Monday, December 12, 2011

Broccoli and raisins

Anyone who's been to as many Wisconsin potlucks at rented out bowling alleys as I knows that broccoli and raisins are a classic combination. Mixed with Miracle Whip and Bacon Bits, the pairing perhaps loses some of the culinary appeal of its Sicilian roots, but for me it's still something quite magical. One need do nothing more than eat a piece of broccoli with a couple of golden raisins out of the box to see just how well these two ingredients complement one another.

My understanding is that in Sicily there are countless ways in which broccoli and raisins are used together, many of which turn into sauces for pasta. Pasta is what I do, and my favorite method is a simple one: puree the pair with roasted walnuts, cheese and olive oil to make a pesto, then serve it over long, thick pasta. In the most recent case I used pici, which I love for its substantial chew and long cooking time, which enables me to start it before putting my daughter to bed and still have time to read The Cat in The Hat and sing 2 lullabies before it's done.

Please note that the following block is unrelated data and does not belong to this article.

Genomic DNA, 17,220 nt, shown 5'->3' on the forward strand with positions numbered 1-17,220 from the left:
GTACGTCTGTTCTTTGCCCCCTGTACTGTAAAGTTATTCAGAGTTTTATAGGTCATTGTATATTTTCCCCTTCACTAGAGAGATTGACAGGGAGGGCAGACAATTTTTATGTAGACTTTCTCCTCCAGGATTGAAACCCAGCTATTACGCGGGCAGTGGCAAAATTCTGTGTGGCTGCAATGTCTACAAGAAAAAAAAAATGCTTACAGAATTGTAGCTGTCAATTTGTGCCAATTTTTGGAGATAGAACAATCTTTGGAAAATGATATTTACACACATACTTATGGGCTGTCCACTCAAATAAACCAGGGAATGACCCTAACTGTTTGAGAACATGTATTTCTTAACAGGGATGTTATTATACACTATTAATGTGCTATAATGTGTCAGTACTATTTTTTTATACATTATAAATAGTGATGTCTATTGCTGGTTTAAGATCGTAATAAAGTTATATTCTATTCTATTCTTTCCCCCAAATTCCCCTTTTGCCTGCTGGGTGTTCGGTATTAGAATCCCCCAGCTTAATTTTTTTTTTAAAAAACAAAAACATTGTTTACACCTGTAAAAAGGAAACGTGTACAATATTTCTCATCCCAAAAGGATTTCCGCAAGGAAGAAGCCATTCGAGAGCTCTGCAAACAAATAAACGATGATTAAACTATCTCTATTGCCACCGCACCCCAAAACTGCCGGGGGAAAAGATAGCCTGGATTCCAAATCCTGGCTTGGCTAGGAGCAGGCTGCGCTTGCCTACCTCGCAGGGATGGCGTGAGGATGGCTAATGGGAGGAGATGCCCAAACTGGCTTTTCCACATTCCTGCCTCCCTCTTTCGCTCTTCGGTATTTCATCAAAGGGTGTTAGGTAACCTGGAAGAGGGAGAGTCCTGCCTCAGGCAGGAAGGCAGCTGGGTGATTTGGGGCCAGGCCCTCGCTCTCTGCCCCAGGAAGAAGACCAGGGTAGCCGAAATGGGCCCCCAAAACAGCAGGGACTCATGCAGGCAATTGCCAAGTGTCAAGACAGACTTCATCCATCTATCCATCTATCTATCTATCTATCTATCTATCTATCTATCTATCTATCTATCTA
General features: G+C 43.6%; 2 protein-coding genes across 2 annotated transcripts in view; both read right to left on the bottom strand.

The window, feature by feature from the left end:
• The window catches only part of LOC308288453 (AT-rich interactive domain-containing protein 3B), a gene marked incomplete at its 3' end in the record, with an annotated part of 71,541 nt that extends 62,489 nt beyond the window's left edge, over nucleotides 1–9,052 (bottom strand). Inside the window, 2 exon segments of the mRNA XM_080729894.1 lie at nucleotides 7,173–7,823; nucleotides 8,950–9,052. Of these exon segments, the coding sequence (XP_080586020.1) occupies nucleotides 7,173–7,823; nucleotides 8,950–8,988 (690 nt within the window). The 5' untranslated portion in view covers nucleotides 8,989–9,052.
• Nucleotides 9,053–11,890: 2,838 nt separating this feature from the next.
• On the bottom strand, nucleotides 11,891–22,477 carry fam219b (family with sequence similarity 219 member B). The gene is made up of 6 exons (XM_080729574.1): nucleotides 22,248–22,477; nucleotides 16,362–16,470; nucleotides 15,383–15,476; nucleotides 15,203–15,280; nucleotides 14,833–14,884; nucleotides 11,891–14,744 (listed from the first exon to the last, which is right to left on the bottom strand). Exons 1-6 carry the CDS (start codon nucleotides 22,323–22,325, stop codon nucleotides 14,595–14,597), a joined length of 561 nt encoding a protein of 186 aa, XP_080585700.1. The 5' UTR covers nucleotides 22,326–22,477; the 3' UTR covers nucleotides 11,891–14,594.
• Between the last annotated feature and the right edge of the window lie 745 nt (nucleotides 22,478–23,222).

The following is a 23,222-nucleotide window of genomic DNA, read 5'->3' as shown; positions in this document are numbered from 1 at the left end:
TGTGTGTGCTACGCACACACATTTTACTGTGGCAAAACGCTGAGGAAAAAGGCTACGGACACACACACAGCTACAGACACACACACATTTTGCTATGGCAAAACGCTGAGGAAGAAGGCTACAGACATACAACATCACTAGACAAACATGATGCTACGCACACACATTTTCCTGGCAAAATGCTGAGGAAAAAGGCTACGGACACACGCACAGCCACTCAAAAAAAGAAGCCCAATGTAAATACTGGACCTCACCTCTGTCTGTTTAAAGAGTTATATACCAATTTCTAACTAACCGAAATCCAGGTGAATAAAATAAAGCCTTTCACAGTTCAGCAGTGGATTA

The walnuts, oil and cheese make this a rich dish. Sometimes I just leave that alone, but this time I topped it with some homestyle* breadcrumbs that I fried with lemon zest to give a little acid balance. I also emboldened the richness with a dollop of creamy ricotta.

I cook mostly vegetarian food at home, and this is one of my absolute favorite rib-sticking, wintertime home cooked dishes.

*chopped as best I could by hand so as not to let the noise of a food processor wake the little one.


  1. "sing 2 lullabies".

    Next time in LA, let's make this happen. Mine hates sleeping.

    Which reminds me, I'm thinking this works for fresh Chinese egg pasta as well.

  2. Stop singing "this shit, this shit, tastes like ass" to the tune of twinkle, twinkle, little star, and maybe you'll have better luck. Or add a hit of huangjiu to the pesto before feeding a bit over Chinese egg noodles to the little one as a bedtime snack. Works like a charm.